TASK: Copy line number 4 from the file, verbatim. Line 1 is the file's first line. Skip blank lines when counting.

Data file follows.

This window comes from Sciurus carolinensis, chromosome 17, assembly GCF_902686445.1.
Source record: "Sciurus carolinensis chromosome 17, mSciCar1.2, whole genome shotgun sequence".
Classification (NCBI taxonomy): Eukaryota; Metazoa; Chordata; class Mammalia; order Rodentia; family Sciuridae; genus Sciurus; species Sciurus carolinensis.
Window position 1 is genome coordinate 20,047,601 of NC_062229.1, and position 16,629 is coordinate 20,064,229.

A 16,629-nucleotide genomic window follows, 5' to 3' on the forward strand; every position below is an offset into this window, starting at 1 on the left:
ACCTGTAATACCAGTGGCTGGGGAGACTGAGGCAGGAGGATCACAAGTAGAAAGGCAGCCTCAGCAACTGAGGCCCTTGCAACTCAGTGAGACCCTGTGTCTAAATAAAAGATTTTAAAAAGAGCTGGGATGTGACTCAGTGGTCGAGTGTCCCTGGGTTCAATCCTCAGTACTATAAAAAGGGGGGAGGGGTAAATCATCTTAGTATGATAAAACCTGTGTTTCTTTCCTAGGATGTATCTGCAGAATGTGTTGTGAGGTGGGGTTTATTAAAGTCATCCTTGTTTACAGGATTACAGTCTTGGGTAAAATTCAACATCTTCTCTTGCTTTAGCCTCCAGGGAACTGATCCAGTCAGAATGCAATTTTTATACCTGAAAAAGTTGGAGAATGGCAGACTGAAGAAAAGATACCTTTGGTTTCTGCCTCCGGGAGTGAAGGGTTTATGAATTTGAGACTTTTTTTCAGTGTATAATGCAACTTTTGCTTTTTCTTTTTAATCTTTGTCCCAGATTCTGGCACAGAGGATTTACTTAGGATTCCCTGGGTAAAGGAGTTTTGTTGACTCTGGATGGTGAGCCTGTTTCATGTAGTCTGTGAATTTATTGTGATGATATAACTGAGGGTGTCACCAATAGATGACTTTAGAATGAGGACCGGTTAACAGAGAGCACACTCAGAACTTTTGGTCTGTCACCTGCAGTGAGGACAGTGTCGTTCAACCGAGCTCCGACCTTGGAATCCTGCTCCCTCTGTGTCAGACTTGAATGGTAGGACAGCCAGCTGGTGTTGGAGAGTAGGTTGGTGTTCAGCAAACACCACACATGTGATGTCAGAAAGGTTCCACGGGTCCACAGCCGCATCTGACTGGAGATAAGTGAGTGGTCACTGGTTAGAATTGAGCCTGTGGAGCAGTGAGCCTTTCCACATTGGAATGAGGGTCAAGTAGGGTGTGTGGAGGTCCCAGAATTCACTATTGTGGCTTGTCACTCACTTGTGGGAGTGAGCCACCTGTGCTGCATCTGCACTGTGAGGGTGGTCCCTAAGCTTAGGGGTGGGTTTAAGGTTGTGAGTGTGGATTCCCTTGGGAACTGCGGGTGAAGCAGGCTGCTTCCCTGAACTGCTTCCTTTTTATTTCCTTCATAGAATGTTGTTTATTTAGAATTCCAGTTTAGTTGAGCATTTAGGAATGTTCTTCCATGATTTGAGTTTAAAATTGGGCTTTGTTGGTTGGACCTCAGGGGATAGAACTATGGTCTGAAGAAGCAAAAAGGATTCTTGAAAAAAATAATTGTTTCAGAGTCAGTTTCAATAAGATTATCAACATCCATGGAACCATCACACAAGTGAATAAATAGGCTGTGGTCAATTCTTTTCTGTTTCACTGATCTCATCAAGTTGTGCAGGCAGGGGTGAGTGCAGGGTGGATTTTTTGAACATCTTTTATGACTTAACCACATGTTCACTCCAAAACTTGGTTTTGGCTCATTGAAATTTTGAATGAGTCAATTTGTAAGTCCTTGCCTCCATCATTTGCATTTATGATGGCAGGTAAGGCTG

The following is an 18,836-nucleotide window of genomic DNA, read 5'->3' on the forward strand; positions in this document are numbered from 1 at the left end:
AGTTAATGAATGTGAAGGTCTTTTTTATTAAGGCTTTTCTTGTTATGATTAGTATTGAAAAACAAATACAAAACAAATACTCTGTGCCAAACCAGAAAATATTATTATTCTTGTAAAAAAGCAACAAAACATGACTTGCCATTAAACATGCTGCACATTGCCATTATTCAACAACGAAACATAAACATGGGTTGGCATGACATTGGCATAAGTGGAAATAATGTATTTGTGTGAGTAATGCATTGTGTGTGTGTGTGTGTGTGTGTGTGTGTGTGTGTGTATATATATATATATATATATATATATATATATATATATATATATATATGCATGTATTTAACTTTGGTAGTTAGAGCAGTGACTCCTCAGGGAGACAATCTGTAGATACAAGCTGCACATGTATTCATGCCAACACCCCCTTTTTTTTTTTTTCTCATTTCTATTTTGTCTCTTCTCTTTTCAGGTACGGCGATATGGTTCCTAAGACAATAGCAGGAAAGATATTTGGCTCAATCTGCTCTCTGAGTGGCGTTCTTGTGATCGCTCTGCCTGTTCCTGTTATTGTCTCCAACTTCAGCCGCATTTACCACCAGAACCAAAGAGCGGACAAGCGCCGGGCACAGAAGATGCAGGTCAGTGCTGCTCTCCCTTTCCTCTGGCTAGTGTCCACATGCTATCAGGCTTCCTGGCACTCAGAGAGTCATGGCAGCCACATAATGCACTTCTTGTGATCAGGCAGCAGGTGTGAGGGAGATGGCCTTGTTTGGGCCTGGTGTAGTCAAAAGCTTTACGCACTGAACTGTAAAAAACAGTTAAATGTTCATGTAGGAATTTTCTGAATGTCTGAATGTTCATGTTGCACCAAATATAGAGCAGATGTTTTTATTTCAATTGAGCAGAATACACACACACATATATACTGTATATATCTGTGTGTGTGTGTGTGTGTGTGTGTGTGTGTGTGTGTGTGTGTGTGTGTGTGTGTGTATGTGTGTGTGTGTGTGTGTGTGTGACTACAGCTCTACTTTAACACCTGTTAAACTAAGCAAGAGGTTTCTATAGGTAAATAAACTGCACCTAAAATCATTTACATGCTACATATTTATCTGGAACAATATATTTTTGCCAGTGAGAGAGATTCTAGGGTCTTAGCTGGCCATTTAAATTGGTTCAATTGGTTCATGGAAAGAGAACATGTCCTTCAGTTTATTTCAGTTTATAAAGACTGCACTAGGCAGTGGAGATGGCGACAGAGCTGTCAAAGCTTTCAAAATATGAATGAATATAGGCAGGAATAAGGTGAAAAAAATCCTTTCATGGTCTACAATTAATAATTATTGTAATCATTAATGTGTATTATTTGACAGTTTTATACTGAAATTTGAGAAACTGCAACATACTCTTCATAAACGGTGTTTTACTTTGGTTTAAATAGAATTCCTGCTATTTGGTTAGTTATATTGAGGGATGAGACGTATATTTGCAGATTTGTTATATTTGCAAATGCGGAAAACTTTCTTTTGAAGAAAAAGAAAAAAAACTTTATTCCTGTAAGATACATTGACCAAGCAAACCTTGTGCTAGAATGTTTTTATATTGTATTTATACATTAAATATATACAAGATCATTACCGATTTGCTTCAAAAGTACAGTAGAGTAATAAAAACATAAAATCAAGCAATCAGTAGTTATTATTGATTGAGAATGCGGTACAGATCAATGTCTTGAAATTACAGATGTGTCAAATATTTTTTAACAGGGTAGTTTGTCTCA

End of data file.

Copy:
Window position 1 is genome coordinate 20,047,601 of NC_062229.1, and position 16,629 is coordinate 20,064,229.